Cooking time: A few minutes
Waiting time: Heat the oven to high
In the markets of Nice, local producers hawk their products in the local “Nissart” dialect. Socca sellers transport their large flat rounds, made from chick pea flour, that look like enormous browned pancakes, in two-wheeled carts topped with a big zinc box that keeps the socca warm. In little cafés throughout the city, slices of socca are eaten at wooden tables with a glass of the chilled local rosé wine.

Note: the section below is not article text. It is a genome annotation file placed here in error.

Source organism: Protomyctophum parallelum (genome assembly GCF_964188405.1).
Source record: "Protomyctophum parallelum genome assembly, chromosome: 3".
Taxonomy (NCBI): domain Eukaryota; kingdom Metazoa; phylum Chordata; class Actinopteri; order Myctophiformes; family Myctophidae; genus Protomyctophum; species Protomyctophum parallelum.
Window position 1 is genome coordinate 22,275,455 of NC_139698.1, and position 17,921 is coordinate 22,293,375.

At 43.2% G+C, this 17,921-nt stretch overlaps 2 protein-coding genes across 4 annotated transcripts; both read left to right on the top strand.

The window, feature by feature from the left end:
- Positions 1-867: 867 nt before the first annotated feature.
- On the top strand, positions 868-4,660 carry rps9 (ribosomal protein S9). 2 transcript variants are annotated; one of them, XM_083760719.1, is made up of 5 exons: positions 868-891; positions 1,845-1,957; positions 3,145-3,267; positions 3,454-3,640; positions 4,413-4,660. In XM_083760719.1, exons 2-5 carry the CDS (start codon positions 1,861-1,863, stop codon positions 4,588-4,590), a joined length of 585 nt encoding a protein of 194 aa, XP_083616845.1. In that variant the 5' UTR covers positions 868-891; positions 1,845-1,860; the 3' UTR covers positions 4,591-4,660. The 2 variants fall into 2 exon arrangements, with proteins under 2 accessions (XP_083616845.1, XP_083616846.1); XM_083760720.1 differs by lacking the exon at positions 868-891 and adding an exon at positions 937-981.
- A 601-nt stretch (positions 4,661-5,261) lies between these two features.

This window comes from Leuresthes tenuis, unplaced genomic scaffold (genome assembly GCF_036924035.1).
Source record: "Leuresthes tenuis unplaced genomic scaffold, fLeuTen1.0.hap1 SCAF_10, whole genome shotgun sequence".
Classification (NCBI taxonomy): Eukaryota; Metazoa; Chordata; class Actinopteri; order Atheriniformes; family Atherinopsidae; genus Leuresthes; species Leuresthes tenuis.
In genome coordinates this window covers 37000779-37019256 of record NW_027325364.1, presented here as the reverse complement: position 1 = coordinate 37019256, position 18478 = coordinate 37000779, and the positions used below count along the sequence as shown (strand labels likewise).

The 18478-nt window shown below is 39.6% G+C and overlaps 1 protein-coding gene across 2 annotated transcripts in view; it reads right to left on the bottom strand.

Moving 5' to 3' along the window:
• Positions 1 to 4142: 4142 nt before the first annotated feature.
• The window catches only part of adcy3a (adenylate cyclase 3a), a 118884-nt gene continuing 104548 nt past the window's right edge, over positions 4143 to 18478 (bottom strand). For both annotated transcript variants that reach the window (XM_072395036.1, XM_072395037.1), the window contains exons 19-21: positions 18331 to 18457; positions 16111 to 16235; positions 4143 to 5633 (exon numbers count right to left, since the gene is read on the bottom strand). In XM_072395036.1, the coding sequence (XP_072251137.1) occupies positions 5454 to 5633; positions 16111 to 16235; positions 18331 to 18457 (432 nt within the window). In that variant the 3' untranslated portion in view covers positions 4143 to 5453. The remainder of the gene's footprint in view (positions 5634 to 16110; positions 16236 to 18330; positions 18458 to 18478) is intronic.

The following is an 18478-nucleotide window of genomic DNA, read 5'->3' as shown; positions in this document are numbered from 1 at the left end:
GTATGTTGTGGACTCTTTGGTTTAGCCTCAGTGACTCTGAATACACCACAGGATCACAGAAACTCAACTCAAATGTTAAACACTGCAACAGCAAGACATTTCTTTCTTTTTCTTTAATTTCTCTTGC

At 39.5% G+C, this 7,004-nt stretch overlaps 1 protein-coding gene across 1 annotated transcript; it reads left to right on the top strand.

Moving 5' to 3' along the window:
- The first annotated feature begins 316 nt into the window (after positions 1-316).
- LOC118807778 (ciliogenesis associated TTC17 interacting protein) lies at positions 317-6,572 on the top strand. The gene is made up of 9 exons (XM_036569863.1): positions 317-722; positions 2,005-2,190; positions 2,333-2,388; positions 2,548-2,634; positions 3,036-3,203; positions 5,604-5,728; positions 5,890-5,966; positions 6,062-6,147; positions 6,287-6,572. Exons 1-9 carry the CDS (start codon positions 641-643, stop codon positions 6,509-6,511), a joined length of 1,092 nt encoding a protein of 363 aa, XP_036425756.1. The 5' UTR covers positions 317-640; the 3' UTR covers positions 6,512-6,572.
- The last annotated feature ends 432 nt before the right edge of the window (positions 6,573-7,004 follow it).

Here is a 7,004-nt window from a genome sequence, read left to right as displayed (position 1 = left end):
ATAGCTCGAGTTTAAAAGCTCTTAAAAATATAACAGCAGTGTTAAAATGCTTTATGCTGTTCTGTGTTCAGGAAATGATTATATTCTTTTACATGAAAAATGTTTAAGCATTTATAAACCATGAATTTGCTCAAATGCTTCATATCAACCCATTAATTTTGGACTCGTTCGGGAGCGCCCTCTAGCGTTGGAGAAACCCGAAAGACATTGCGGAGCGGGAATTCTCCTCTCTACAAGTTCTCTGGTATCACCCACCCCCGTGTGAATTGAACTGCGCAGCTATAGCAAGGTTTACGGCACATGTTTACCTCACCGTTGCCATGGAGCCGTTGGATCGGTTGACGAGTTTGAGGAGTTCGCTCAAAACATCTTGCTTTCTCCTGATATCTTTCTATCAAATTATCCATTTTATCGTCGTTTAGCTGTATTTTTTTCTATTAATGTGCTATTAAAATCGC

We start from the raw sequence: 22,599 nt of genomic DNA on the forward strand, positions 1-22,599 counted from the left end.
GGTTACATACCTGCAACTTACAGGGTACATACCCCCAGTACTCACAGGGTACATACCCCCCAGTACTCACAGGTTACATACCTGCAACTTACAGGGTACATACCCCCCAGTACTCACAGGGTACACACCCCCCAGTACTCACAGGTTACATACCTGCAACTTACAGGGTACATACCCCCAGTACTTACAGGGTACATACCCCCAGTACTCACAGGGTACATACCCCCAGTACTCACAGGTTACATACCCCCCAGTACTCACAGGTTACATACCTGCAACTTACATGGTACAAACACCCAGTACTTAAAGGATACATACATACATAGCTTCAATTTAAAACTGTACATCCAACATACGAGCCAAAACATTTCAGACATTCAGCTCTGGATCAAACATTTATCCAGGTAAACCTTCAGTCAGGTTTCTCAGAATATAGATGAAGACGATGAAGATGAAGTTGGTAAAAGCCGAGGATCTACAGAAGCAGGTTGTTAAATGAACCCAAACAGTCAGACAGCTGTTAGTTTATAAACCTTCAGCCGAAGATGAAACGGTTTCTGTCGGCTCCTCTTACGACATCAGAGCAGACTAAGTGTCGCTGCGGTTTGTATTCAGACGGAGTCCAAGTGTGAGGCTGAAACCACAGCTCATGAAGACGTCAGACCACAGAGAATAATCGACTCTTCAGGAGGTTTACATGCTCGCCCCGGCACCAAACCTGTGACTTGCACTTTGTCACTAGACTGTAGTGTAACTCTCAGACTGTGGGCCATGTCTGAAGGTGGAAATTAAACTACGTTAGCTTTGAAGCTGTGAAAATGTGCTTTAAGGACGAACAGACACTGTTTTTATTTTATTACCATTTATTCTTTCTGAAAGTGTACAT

In Italy, just over the border from the southern French city of Menton, socca is extremely popular and is called “picha.” It’s a traditional mid-morning snack for workers, and a common street food for strollers at any time of the day.
- Make the batter by combining the water, oil, flour, salt and pepper;
- whisk well to eliminate any lumps; pour through a strainer;
- pour a thin layer (2 to 3 mm / 1/8”) onto an oiled baking sheet;
- let rest a few minutes;
- place into a very hot (preferably wood-fired) oven or under a broiler preheated to high;
- pierce any bubbles with a fork as they appear;
- remove from the oven when well-browned, even with a few burnt spots;
- sprinkle with freshly-ground pepper; cut into squares and serve hot.
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